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Studies of Retroviral-Like-Particles Base Protein Transduction and Antibody-Directed Gene Delivery

by
Dai-Tze Wu
M.S., National Taiwan University, 2007

Thesis Advisors: Monica J. Roth, Ph.D.
Graduate Program in Cellular & Molecular Pharmacology

Robert Wood Johnson Medical School
Pharmacology Department 4th floor Conference Room
Piscataway

Wednesday, May 7, 2014
1:30 p.m.


Abstract

Gene- and cell-based therapies hold great potential for the advancement of the personalized medicine movement. Gene therapy vectors have made dramatic leaps forward since their inception. Retroviral-based vectors were the first gene transfer vectors to be used in successful gene therapies and still offer the best hope for the long-term correction of many disorders. However, the integration of the shuttle vector within the cellular chromosomal DNA is associated with the risk of insertional mutagenesis, which, in turn, may cause malignant cell transformation. Attempts to overcome these problems, the strategies for using genome-free vectors and re-targeting viral entry by envelope modification have been considered to avoid the unwanted effects of infection and integration. In the studies contained herein we have developed non-infectious MLV virus-like particles (VLPs) that efficiently deliver therapeutic proteins directly into the cytosol and nucleus of living cells in the absence of incorporating viral-encoded genetic material. Two classes of proteins were incorporated into the MLV VLPs: nuclear transcription factors and toxic proteins. Serial exposure to chimeric VLPs allows for continued expression of the transduced protein in the recipient cells, allowing to alteration and regulation of cellular processes without chromosomal integration.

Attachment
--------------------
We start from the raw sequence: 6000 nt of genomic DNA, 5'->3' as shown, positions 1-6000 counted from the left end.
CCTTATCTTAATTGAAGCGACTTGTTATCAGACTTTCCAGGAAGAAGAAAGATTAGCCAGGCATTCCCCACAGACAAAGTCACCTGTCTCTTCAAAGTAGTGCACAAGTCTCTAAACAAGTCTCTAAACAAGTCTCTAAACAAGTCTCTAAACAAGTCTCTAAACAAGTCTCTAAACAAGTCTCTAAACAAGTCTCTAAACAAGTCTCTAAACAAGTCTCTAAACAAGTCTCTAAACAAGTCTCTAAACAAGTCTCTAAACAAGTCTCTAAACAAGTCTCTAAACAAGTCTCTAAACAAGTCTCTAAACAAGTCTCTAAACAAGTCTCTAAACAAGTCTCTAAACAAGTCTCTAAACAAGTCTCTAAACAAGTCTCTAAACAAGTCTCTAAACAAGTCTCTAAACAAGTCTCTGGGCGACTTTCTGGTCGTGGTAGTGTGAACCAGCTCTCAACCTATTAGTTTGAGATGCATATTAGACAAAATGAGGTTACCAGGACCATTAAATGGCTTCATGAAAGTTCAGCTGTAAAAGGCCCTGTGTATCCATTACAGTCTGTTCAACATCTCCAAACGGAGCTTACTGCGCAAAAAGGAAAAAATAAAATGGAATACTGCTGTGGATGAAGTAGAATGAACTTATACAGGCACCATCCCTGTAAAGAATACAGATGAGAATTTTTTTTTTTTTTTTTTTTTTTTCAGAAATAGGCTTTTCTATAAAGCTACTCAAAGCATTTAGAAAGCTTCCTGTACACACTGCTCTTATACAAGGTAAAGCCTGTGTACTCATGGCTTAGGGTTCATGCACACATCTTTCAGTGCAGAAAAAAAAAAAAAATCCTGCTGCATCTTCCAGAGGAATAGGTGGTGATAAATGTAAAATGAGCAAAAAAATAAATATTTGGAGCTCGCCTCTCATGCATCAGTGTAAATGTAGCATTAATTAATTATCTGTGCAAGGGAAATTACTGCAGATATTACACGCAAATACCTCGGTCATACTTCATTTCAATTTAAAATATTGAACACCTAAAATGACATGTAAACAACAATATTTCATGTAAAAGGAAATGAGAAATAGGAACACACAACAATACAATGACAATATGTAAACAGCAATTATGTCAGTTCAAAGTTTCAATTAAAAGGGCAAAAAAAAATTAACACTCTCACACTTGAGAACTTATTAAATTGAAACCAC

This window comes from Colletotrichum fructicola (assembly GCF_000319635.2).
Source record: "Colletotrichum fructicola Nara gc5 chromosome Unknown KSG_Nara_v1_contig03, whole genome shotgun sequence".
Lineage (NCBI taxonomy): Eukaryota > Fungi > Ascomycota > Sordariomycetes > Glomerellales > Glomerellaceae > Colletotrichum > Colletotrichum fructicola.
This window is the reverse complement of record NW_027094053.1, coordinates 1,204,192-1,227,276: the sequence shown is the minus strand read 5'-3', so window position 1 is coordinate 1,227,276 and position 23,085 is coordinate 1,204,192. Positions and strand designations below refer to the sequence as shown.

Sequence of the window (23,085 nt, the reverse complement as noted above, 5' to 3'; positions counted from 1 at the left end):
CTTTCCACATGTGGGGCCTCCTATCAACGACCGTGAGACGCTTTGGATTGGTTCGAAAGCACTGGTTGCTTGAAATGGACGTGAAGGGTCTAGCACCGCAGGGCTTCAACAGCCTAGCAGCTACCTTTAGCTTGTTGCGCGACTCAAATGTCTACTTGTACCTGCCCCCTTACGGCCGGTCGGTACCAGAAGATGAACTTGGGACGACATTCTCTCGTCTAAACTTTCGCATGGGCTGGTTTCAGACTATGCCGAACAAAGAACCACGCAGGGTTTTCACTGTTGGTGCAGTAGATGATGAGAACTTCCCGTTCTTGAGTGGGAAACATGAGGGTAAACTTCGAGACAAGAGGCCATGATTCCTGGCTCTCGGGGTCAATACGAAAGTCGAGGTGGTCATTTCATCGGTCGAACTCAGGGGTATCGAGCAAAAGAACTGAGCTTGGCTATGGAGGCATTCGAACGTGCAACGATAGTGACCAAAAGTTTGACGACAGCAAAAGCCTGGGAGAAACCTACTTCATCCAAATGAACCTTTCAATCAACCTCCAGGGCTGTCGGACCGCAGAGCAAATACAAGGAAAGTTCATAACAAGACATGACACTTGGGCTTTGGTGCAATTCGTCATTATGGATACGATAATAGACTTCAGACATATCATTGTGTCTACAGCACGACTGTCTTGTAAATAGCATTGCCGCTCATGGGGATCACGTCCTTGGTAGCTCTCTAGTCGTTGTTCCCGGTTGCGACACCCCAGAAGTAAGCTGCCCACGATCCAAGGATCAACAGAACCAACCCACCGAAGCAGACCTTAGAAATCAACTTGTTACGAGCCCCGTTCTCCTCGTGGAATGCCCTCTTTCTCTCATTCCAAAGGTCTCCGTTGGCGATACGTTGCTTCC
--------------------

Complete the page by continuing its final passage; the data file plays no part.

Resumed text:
In parallel, we developed antibody-conjugated lentiviral particles that can specifically deliver both visual markers for live-cell imaging as well as selectable markers to stem cell or iPS cells based on the selective expression of stem cell surface markers. The lentiviral vectors pseudotyped with a chimeric Sindbis virus envelope (ZZ SINBIS m168) can conjugate with anti-SSEA4 and anti-CD24 antibodies and mediated the selective infection of the iPS cells over the parental human fibroblasts, allowing for rapid expansion of these cells by puromycin selection. Adaptation of the vector also allows for the selective marking of human embryonic stem (hES) cells for their removal from a population of differentiated cells. All of these studies have helped to develop safer gene delivery systems for the genetic manipulation of mammalian cells.


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